Started off 2015 with the news that I’ve been selected for Photo Boite’s annual online publication of 30 UNDER 30 | WOMEN PHOTOGRAPHERS. I’ve long appreciated the mission of this project, and I’m once again impressed by the huge scope of photography represented from women based all around the world (Russia, Egypt, Lithuania, Bangladesh, Yemen, Columbia, etc.) I’m honored to be in the company of these talented photographers. Take a look at their website to see more!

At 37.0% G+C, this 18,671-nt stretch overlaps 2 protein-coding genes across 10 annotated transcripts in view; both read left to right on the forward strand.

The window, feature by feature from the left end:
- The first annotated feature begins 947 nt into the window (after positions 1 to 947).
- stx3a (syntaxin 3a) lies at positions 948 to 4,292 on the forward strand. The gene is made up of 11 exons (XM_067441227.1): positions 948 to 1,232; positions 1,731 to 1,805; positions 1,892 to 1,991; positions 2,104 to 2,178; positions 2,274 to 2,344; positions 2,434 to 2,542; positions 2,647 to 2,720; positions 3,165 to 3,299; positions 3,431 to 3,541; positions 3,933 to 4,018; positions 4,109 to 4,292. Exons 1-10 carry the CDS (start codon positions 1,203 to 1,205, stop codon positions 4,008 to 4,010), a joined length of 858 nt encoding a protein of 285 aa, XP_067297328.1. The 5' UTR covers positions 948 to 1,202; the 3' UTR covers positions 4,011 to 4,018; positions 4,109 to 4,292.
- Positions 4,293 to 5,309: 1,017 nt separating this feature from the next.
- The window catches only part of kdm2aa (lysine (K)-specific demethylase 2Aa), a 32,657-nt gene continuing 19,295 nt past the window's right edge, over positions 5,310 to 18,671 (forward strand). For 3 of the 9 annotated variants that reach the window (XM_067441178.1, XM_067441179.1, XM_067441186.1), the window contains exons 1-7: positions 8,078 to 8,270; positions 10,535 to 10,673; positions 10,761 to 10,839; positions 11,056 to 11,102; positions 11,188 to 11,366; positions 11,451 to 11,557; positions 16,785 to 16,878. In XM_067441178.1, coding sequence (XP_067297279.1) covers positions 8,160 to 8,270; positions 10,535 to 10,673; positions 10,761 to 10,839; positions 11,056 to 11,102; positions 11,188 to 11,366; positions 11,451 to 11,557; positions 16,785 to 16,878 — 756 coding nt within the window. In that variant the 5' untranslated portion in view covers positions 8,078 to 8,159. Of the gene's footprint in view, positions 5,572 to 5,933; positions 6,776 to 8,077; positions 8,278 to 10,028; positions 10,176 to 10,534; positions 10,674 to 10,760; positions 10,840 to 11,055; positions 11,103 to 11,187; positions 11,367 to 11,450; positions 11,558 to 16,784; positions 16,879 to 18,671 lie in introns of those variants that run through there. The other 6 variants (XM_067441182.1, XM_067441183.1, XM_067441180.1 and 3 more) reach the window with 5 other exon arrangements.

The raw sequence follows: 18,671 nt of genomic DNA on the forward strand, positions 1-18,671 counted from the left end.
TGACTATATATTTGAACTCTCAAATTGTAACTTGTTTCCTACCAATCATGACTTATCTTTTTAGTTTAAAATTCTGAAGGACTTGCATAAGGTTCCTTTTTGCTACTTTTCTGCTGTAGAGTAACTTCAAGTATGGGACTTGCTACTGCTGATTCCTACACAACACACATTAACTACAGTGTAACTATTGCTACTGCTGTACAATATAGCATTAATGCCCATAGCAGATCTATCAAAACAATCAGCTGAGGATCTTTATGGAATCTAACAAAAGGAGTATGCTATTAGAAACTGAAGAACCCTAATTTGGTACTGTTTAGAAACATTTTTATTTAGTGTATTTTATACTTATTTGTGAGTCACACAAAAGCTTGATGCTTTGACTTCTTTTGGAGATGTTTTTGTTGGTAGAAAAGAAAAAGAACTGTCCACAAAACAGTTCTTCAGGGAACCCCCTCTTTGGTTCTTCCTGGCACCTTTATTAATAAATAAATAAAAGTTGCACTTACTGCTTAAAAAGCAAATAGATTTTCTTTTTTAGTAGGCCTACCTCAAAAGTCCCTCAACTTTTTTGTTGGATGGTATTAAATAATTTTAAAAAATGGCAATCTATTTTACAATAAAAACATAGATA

One of the highlights of this past year was getting the opportunity to spend three days in the south of France documenting life around a beautiful fig orchard. I was invited to fly out by my clients Amber + Alexis, who hired me to shoot their wedding in Los Angeles the summer before. Alexis is from France, and since most of his extended family couldn’t make the LA ceremony they decided to host a party on his grandfather’s 100 year old property, where the family gathers together every summer. The first couple of days centered around lots of cooking, swimming, drinking, eating, and chatting in a circle. I really appreciated this opportunity to immerse myself in their environment and daily routines, something I may not have ever otherwise experienced as a traveler on my own. The country home was quintessentially French — filled with charming touches, the smell of warm baguettes, and ordinary chaos of a home taken over by four generations for the week. What I really loved about this experienced was that there were no parameters for these photos. I had total creative freedom to just simply document whatever I saw, with the goal to create a little time capsule of memories from the summer shared by this close knit French family.